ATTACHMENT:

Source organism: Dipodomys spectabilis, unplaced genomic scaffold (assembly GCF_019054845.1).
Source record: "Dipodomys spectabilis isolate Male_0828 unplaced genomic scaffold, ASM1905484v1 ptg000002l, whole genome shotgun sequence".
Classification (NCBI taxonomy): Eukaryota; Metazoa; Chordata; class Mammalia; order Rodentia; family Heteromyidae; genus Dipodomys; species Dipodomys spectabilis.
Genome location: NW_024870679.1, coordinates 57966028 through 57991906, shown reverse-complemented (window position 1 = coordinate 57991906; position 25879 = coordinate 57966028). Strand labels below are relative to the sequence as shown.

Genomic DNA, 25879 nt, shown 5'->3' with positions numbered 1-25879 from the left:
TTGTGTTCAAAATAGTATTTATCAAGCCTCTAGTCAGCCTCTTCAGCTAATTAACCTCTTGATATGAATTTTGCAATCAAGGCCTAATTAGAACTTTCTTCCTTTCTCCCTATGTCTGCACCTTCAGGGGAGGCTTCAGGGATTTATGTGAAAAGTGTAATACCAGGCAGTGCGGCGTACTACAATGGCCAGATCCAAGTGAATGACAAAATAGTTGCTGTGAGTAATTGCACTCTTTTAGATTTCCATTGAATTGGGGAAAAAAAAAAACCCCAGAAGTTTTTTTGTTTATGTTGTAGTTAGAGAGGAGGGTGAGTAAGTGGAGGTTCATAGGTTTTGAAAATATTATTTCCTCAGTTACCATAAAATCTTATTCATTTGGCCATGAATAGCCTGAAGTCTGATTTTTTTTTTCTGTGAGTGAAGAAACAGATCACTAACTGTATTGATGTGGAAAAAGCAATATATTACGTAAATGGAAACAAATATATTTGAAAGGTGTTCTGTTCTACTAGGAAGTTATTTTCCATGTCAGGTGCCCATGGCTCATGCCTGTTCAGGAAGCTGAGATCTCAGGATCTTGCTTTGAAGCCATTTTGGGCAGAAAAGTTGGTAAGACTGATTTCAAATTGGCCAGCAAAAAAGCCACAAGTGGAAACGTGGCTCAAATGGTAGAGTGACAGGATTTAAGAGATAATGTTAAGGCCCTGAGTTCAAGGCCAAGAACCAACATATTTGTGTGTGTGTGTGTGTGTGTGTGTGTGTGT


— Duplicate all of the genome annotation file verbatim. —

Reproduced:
Source organism: Dipodomys spectabilis, unplaced genomic scaffold (assembly GCF_019054845.1).
Source record: "Dipodomys spectabilis isolate Male_0828 unplaced genomic scaffold, ASM1905484v1 ptg000002l, whole genome shotgun sequence".
Classification (NCBI taxonomy): Eukaryota; Metazoa; Chordata; class Mammalia; order Rodentia; family Heteromyidae; genus Dipodomys; species Dipodomys spectabilis.
Genome location: NW_024870679.1, coordinates 57966028 through 57991906, shown reverse-complemented (window position 1 = coordinate 57991906; position 25879 = coordinate 57966028). Strand labels below are relative to the sequence as shown.

Genomic DNA, 25879 nt, shown 5'->3' with positions numbered 1-25879 from the left:
TTGTGTTCAAAATAGTATTTATCAAGCCTCTAGTCAGCCTCTTCAGCTAATTAACCTCTTGATATGAATTTTGCAATCAAGGCCTAATTAGAACTTTCTTCCTTTCTCCCTATGTCTGCACCTTCAGGGGAGGCTTCAGGGATTTATGTGAAAAGTGTAATACCAGGCAGTGCGGCGTACTACAATGGCCAGATCCAAGTGAATGACAAAATAGTTGCTGTGAGTAATTGCACTCTTTTAGATTTCCATTGAATTGGGGAAAAAAAAAAACCCCAGAAGTTTTTTTGTTTATGTTGTAGTTAGAGAGGAGGGTGAGTAAGTGGAGGTTCATAGGTTTTGAAAATATTATTTCCTCAGTTACCATAAAATCTTATTCATTTGGCCATGAATAGCCTGAAGTCTGATTTTTTTTTTCTGTGAGTGAAGAAACAGATCACTAACTGTATTGATGTGGAAAAAGCAATATATTACGTAAATGGAAACAAATATATTTGAAAGGTGTTCTGTTCTACTAGGAAGTTATTTTCCATGTCAGGTGCCCATGGCTCATGCCTGTTCAGGAAGCTGAGATCTCAGGATCTTGCTTTGAAGCCATTTTGGGCAGAAAAGTTGGTAAGACTGATTTCAAATTGGCCAGCAAAAAAGCCACAAGTGGAAACGTGGCTCAAATGGTAGAGTGACAGGATTTAAGAGATAATGTTAAGGCCCTGAGTTCAAGGCCAAGAACCAACATATTTGTGTGTGTGTGTGTGTGTGTGTGTGTGTGT